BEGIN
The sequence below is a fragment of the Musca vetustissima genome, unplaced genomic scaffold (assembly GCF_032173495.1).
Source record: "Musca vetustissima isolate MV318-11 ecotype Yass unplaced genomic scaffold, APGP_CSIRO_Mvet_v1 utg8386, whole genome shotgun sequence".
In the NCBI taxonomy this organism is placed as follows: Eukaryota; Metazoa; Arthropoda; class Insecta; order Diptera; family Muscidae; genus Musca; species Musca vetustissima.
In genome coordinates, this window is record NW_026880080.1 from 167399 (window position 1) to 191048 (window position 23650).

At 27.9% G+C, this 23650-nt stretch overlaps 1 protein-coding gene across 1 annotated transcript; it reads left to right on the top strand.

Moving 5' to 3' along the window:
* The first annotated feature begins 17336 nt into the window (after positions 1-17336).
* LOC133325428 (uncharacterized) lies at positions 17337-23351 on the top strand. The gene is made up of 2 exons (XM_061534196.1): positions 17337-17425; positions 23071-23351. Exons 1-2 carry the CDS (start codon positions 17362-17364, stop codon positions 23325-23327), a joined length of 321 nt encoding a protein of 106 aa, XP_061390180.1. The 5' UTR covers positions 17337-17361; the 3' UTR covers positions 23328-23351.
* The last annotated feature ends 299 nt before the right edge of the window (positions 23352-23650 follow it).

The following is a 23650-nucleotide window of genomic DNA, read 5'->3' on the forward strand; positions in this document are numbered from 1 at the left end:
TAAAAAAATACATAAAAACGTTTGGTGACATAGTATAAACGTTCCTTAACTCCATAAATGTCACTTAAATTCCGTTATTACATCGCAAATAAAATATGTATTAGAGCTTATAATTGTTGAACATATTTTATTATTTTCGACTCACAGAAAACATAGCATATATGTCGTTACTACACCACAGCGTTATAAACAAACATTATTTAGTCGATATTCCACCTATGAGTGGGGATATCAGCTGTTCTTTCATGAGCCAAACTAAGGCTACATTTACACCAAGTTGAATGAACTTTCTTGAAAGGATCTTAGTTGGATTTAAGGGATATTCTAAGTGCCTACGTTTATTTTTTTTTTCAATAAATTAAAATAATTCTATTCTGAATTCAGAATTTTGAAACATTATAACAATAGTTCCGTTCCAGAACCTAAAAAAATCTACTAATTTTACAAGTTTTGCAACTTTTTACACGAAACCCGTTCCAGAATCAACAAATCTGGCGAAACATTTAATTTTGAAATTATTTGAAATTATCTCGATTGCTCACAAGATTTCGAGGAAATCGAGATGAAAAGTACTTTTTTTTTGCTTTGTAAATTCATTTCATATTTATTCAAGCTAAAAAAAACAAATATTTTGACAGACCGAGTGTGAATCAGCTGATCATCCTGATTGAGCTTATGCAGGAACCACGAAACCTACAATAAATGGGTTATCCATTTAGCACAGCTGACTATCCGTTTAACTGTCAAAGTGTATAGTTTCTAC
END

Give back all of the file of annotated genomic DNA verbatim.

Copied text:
The sequence below is a fragment of the Musca vetustissima genome, unplaced genomic scaffold (assembly GCF_032173495.1).
Source record: "Musca vetustissima isolate MV318-11 ecotype Yass unplaced genomic scaffold, APGP_CSIRO_Mvet_v1 utg8386, whole genome shotgun sequence".
In the NCBI taxonomy this organism is placed as follows: Eukaryota; Metazoa; Arthropoda; class Insecta; order Diptera; family Muscidae; genus Musca; species Musca vetustissima.
In genome coordinates, this window is record NW_026880080.1 from 167399 (window position 1) to 191048 (window position 23650).

At 27.9% G+C, this 23650-nt stretch overlaps 1 protein-coding gene across 1 annotated transcript; it reads left to right on the top strand.

Moving 5' to 3' along the window:
* The first annotated feature begins 17336 nt into the window (after positions 1-17336).
* LOC133325428 (uncharacterized) lies at positions 17337-23351 on the top strand. The gene is made up of 2 exons (XM_061534196.1): positions 17337-17425; positions 23071-23351. Exons 1-2 carry the CDS (start codon positions 17362-17364, stop codon positions 23325-23327), a joined length of 321 nt encoding a protein of 106 aa, XP_061390180.1. The 5' UTR covers positions 17337-17361; the 3' UTR covers positions 23328-23351.
* The last annotated feature ends 299 nt before the right edge of the window (positions 23352-23650 follow it).

The following is a 23650-nucleotide window of genomic DNA, read 5'->3' on the forward strand; positions in this document are numbered from 1 at the left end:
TAAAAAAATACATAAAAACGTTTGGTGACATAGTATAAACGTTCCTTAACTCCATAAATGTCACTTAAATTCCGTTATTACATCGCAAATAAAATATGTATTAGAGCTTATAATTGTTGAACATATTTTATTATTTTCGACTCACAGAAAACATAGCATATATGTCGTTACTACACCACAGCGTTATAAACAAACATTATTTAGTCGATATTCCACCTATGAGTGGGGATATCAGCTGTTCTTTCATGAGCCAAACTAAGGCTACATTTACACCAAGTTGAATGAACTTTCTTGAAAGGATCTTAGTTGGATTTAAGGGATATTCTAAGTGCCTACGTTTATTTTTTTTTTCAATAAATTAAAATAATTCTATTCTGAATTCAGAATTTTGAAACATTATAACAATAGTTCCGTTCCAGAACCTAAAAAAATCTACTAATTTTACAAGTTTTGCAACTTTTTACACGAAACCCGTTCCAGAATCAACAAATCTGGCGAAACATTTAATTTTGAAATTATTTGAAATTATCTCGATTGCTCACAAGATTTCGAGGAAATCGAGATGAAAAGTACTTTTTTTTTGCTTTGTAAATTCATTTCATATTTATTCAAGCTAAAAAAAACAAATATTTTGACAGACCGAGTGTGAATCAGCTGATCATCCTGATTGAGCTTATGCAGGAACCACGAAACCTACAATAAATGGGTTATCCATTTAGCACAGCTGACTATCCGTTTAACTGTCAAAGTGTATAGTTTCTAC